Goossens E, Verherstraeten S, Valgaeren B, Pardon B, Timbermont L, Schauvliege S, et al. Toxin-neutralizing antibodies protect against Clostridium perfringens-induced necrosis in an intestinal loop model for bovine necrohemorrhagic enteritis. BMC VETERINARY RESEARCH. 2016;12.
MLA
Goossens, Evy, Stefanie Verherstraeten, Bonnie Valgaeren, et al. “Toxin-neutralizing Antibodies Protect Against Clostridium Perfringens-induced Necrosis in an Intestinal Loop Model for Bovine Necrohemorrhagic Enteritis.” BMC VETERINARY RESEARCH 12 (2016): n. pag. Print.
@article{8068759,
  abstract     = {Background: Bovine necrohemorrhagic enteritis is caused by Clostridium perfringens type A. Due to the rapid progress and fatal outcome of the disease, vaccination would be of high value. In this study, C. perfringens toxins, either as native toxins or after formaldehyde inactivation, were evaluated as possible vaccine antigens. We determined whether antisera raised in calves against these toxins were able to protect against C. perfringens challenge in an intestinal loop model for bovine necrohemorrhagic enteritis. 
Results: Alpha toxin and perfringolysin O were identified as the most immunogenic proteins in the vaccine preparations. All vaccines evoked a high antibody response against the causative toxins, alpha toxin and perfringolysin O, as detected by ELISA. All antibodies were able to inhibit the activity of alpha toxin and perfringolysin O in vitro. However, the antibodies raised against the native toxins were more inhibitory to the C. perfringens-induced cytotoxicity (as tested on bovine endothelial cells) and only these antibodies protected against C. perfringens challenge in the intestinal loop model.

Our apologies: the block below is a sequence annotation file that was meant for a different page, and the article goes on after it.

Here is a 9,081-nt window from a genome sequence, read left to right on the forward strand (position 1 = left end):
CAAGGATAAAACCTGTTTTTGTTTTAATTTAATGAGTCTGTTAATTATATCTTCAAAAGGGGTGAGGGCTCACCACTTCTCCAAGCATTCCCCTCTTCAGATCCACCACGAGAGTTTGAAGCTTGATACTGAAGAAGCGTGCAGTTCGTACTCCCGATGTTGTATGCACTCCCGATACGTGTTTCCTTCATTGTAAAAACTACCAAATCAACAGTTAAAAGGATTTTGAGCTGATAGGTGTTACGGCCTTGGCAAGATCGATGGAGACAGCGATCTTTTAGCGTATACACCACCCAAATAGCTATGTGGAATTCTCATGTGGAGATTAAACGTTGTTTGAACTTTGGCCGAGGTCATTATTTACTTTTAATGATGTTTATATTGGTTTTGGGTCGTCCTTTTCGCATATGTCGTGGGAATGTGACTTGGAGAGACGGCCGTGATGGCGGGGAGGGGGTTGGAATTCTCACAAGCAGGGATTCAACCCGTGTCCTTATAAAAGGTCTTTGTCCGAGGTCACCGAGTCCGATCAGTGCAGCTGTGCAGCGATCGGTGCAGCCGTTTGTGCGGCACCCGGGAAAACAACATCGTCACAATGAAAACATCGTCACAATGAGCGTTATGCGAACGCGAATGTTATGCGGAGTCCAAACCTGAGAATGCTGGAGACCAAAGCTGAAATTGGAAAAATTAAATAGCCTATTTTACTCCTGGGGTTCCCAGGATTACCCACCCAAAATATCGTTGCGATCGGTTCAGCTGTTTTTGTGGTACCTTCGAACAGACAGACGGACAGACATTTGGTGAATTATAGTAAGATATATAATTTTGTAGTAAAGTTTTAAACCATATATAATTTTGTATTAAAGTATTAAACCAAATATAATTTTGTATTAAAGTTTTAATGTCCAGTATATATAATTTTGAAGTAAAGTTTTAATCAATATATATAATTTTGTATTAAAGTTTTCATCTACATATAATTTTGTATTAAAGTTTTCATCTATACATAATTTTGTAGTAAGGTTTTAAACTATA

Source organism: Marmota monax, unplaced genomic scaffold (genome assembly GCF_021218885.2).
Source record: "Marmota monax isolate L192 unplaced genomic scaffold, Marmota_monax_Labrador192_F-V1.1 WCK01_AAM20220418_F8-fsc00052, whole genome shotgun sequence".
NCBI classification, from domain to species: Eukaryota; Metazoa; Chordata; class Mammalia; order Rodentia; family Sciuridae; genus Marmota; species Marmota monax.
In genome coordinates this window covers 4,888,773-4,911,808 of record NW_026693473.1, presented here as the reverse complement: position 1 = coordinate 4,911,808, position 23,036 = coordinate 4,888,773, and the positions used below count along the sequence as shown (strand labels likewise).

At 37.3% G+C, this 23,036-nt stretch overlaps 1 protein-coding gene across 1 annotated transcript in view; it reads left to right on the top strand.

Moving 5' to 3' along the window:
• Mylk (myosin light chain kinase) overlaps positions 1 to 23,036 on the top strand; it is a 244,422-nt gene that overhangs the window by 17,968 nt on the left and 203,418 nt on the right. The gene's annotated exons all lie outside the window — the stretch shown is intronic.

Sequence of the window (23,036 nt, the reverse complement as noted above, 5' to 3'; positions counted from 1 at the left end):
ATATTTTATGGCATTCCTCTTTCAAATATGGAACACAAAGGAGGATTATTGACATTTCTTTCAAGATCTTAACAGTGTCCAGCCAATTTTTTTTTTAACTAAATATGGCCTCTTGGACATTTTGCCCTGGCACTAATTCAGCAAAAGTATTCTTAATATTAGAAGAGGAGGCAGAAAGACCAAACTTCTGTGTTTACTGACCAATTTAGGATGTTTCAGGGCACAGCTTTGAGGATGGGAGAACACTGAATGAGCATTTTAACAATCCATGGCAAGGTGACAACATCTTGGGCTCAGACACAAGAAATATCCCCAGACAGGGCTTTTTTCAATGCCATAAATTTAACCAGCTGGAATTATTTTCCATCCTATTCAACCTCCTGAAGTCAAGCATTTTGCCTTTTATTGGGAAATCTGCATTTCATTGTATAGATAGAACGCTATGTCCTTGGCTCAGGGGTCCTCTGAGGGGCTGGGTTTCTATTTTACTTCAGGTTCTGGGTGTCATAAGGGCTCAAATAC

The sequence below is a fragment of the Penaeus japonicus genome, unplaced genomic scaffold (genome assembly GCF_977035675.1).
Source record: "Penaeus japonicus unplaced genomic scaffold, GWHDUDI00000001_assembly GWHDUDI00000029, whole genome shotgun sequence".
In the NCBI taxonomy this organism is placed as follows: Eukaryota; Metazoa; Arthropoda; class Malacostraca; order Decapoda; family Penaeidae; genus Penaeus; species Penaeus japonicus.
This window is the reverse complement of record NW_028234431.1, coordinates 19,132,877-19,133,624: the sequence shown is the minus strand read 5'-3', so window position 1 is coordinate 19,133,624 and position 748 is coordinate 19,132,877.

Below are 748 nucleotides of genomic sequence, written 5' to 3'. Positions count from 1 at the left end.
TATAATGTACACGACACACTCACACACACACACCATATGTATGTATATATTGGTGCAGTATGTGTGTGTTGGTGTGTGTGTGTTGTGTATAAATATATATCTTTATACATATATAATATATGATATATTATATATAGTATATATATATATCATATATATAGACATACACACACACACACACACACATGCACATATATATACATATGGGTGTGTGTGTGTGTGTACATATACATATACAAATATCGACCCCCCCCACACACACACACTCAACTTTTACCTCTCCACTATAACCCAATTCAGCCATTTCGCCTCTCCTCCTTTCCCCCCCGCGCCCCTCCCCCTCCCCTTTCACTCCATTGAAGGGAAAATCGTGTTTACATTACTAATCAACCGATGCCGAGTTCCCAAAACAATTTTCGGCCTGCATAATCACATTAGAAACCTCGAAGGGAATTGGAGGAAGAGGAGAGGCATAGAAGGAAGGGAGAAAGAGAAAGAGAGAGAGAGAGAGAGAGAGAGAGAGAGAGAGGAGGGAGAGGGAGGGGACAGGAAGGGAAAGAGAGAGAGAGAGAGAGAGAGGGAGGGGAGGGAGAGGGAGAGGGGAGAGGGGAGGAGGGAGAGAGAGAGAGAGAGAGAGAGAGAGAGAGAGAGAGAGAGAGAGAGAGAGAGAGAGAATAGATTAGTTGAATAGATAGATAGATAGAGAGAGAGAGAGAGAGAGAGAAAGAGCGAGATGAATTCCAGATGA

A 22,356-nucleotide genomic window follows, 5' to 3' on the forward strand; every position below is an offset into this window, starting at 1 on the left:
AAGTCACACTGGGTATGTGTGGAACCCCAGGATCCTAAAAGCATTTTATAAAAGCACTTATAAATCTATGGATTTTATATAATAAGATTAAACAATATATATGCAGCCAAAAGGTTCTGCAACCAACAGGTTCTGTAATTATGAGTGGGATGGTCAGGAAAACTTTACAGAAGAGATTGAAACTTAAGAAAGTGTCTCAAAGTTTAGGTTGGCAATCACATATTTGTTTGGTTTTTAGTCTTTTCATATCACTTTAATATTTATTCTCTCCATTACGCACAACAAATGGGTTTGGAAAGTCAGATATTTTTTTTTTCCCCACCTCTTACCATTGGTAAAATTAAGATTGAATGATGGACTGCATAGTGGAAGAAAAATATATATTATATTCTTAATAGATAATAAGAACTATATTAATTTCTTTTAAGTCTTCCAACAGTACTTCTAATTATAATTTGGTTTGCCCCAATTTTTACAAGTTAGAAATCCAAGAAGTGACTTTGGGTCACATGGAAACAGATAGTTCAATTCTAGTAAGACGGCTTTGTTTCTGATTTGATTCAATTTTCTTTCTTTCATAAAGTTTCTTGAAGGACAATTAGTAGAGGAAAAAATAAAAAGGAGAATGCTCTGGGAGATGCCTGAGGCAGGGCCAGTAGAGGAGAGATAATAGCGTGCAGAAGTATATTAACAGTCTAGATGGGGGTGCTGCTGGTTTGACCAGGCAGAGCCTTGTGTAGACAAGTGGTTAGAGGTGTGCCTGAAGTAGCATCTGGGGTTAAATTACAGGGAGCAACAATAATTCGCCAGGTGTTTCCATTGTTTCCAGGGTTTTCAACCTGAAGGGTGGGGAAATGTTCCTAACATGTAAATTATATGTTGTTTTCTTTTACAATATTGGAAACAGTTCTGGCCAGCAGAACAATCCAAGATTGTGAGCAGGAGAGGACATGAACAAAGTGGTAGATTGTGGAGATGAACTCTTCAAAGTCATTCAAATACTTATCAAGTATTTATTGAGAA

Conclusion: Although immunization of calves with both native and formaldehyde inactivated toxins resulted in high antibody titers against alpha toxin and perfringolysin O, only antibodies raised against native toxins protect against C. perfringens challenge in an intestinal loop model for bovine necrohemorrhagic enteritis.},
  articleno    = {101},
  author       = {Goossens, Evy and Verherstraeten, Stefanie and Valgaeren, Bonnie and Pardon, Bart and Timbermont, Leen and Schauvliege, Stijn and Rodrigo, Diego and Haesebrouck, Freddy and Ducatelle, Richard and Deprez, Piet and Van Immerseel, Filip},
  issn         = {1746-6148},
  journal      = {BMC VETERINARY RESEARCH},
  keyword      = {Clostridium perfringens,Bovine necrohemorrhagic enteritis,Neutralizing antibodies,Alpha toxin,Perfringolysin O,MEDIATED GAS-GANGRENE,ALPHA-TOXIN,ENDOTHELIAL-CELLS,PERFRINGOLYSIN-O,C. PERFRINGENS,VEAL CALVES,ENTEROTOXEMIA,IMMUNIZATION,VIRULENCE,INFECTIONS},
  language     = {eng},
  pages        = {8},
  title        = {Toxin-neutralizing antibodies protect against Clostridium perfringens-induced necrosis in an intestinal loop model for bovine necrohemorrhagic enteritis},
  url          = {http://dx.doi.org/10.1186/s12917-016-0730-8},
  volume       = {12},
  year         = {2016},
}